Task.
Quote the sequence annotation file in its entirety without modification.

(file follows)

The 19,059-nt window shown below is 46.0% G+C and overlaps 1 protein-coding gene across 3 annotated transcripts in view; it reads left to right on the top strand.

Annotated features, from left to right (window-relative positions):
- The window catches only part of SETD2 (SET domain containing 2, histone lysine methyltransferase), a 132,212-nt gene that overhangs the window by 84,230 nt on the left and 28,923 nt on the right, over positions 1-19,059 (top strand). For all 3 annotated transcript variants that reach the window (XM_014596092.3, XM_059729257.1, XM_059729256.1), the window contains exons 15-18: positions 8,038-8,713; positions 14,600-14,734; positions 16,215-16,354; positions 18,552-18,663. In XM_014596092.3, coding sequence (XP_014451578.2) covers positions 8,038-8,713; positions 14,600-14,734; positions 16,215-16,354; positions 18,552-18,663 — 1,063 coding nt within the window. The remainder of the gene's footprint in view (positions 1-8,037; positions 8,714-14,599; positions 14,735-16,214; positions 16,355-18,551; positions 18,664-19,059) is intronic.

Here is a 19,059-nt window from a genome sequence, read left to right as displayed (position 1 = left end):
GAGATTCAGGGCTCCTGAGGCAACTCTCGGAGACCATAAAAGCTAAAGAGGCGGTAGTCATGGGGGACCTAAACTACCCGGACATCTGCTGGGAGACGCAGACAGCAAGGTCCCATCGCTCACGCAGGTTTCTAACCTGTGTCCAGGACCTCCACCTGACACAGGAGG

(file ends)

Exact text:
The 19,059-nt window shown below is 46.0% G+C and overlaps 1 protein-coding gene across 3 annotated transcripts in view; it reads left to right on the top strand.

Annotated features, from left to right (window-relative positions):
- The window catches only part of SETD2 (SET domain containing 2, histone lysine methyltransferase), a 132,212-nt gene that overhangs the window by 84,230 nt on the left and 28,923 nt on the right, over positions 1-19,059 (top strand). For all 3 annotated transcript variants that reach the window (XM_014596092.3, XM_059729257.1, XM_059729256.1), the window contains exons 15-18: positions 8,038-8,713; positions 14,600-14,734; positions 16,215-16,354; positions 18,552-18,663. In XM_014596092.3, coding sequence (XP_014451578.2) covers positions 8,038-8,713; positions 14,600-14,734; positions 16,215-16,354; positions 18,552-18,663 — 1,063 coding nt within the window. The remainder of the gene's footprint in view (positions 1-8,037; positions 8,714-14,599; positions 14,735-16,214; positions 16,355-18,551; positions 18,664-19,059) is intronic.

Here is a 19,059-nt window from a genome sequence, read left to right as displayed (position 1 = left end):
GAGATTCAGGGCTCCTGAGGCAACTCTCGGAGACCATAAAAGCTAAAGAGGCGGTAGTCATGGGGGACCTAAACTACCCGGACATCTGCTGGGAGACGCAGACAGCAAGGTCCCATCGCTCACGCAGGTTTCTAACCTGTGTCCAGGACCTCCACCTGACACAGGAGG